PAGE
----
Corporate Office Properties Trust (NYSE:OFC) shares are being pushed lower today after pricing an equity offering of 4 million shares at $33 a share this morning. The funds raised will be used to pay down debt. As is true with MLPs, equity offerings in REITs are often opportunities to buy names at a discount, and with that in mind a closer look at Corporate Office Properties is in order.
OFC is a REIT focusing mainly in the Washington, D.C. area and on serving the US government and Defense IT contractors. 84% of OFC's square footage is in the greater D.C./Baltimore area, and core customers in the US government and related Defense IT Contractors accounted for 59% of revenue at the end of last year.
OFC recently announced its goal of increasing that percentage to 67% by the end of 2013 by increasing its focus on its core customers and data centers for those customers, and decreasing its position in suburban office properties. Corporate Office Properties is positioning itself to take advantage of the US government farming out data centers to outside companies, and of the need to relocated people affected by military base closures.
While there is lots of talk of US budget cuts in the news, OFC believes rents and office demand will remain firm in and around D.C., even as spending is pared back to pre-2001 levels. Asking rents in the greater D.C. area were $25.83 per square foot higher than the rest of the country in 2010, adding credence to the company's plan to focus on this market.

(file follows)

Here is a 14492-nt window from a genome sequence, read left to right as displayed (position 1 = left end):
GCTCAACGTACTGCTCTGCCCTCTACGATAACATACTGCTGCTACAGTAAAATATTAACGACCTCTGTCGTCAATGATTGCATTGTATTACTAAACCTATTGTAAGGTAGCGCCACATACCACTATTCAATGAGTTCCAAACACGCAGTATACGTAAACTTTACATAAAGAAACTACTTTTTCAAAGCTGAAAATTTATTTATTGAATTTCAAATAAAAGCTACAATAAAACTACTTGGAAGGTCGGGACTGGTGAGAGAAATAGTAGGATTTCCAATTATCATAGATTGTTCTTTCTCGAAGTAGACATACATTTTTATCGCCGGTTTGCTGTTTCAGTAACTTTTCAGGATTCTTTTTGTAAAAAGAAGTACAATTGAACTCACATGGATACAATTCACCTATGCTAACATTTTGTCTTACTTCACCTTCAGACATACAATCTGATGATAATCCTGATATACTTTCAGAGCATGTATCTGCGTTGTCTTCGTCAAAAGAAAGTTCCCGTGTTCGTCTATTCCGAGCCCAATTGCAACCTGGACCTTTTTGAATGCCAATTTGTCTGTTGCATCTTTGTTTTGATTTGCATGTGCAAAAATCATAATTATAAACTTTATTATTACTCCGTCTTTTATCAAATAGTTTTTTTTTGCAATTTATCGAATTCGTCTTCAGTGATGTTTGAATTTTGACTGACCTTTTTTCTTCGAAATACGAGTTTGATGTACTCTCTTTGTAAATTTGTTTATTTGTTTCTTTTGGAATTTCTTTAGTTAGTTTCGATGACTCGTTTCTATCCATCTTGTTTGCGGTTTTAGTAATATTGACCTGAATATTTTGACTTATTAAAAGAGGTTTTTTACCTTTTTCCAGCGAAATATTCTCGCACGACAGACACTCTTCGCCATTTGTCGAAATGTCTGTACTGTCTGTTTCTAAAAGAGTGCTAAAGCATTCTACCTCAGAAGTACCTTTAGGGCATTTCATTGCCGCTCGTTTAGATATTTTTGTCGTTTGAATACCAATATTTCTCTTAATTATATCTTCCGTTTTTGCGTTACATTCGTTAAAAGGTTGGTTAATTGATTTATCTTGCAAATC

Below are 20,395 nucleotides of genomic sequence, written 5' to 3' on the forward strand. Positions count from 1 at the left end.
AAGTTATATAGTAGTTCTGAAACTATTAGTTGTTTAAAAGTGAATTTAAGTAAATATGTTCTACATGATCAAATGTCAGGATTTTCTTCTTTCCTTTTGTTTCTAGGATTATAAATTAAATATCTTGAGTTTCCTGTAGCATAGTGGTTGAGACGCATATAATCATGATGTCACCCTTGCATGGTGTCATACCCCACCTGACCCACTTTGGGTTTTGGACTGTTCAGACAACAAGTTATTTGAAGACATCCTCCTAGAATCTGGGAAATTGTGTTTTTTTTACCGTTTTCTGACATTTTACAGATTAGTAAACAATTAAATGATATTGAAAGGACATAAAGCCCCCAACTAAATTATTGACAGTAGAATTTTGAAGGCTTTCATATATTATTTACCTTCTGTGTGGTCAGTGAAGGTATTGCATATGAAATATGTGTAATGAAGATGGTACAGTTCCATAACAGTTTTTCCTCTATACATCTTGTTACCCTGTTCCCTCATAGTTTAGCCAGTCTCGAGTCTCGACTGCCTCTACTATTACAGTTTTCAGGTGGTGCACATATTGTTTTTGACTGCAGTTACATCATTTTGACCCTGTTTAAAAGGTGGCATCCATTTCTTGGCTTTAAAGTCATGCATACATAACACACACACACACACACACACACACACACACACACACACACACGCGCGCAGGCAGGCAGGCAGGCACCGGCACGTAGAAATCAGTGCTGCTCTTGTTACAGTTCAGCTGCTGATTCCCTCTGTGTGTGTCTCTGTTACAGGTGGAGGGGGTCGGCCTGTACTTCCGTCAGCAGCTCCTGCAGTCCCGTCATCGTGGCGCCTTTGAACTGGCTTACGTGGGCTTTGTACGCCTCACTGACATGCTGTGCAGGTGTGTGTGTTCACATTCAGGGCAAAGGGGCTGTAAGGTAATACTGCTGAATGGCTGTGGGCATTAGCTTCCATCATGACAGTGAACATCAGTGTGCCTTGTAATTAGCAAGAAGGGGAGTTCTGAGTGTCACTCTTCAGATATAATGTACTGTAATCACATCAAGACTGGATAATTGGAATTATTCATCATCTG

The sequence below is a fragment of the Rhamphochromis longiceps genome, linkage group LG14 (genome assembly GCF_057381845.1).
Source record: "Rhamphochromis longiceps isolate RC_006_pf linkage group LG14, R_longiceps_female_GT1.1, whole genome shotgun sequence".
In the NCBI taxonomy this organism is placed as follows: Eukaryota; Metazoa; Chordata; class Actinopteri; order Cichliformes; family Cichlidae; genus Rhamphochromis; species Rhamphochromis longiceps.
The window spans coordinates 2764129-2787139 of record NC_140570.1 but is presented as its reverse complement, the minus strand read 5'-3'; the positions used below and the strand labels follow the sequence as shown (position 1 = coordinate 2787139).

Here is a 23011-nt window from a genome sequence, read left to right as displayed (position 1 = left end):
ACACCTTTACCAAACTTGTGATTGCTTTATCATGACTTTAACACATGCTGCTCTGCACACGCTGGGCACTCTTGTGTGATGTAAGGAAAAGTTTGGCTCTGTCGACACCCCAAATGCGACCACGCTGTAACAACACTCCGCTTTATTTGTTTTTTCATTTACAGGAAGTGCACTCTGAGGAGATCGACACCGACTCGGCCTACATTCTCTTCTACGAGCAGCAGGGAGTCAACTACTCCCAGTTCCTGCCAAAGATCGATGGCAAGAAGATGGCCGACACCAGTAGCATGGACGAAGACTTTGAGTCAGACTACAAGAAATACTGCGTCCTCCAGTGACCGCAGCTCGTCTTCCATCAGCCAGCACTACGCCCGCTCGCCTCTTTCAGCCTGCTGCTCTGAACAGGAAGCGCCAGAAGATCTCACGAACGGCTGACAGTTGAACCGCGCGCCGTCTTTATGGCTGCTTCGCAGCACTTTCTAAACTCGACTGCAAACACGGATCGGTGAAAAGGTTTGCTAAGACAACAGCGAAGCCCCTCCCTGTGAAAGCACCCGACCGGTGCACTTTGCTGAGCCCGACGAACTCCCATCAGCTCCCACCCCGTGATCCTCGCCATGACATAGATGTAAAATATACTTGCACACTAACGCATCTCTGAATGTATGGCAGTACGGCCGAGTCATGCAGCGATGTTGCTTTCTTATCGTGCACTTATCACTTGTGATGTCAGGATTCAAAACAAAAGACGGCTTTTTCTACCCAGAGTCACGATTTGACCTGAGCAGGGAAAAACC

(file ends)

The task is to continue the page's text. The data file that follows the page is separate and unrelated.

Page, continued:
Diluted Funds From Operations Per Share (FFOPS) is set to be negatively impacted this year by developments at its Fort Ritchie property in Maryland, a property the company acquired; it has since been made aware of potential environmental issues regarding the testing and use of herbicides by the military on the site. Litigation is ongoing, and the non-cash charge OFC took earlier in the year looks worse for the company on a headline basis than it actually ends up being.
The Army is responsible for the cleanup of the site, meaning the real cost to Corporate Office Properties is in litigation and time, not in expensive liability or clean-up costs. While clearly a setback to the expansion plans of the company, the issues at Fort Ritchie are an anomaly. SInce events at Fort Ritchie do not negatively impact occupancy rates or rent prices, the problems there are not a major concern.
The company has increased dividends steadily since its 2006 IPO, and earlier this month announced another $0.4125 quarterly dividend, its fourtth consecutive dividend at this level. The firm has never cut the dividend, and shares now yield about 4.9%. As long as Defense spending remains a sacred cow, and the federal government continues to farm out operations to private companies, Corporate Office Properties Trust looks well positioned to benefit.
Shares of this REIT have found support in the $34 range several times in the last six months, providing a potential floor to limit downside risk. The company has a strong operating history, a very stable customer base, and likely some room to move higher. The weakness generated by the offering is an opportunity, and yield-hungry investors should consider adding Corporate Office Properties Trust to their holdings.
Disclosure: I have no positions in any stocks mentioned, and no plans to initiate any positions within the next 72 hours.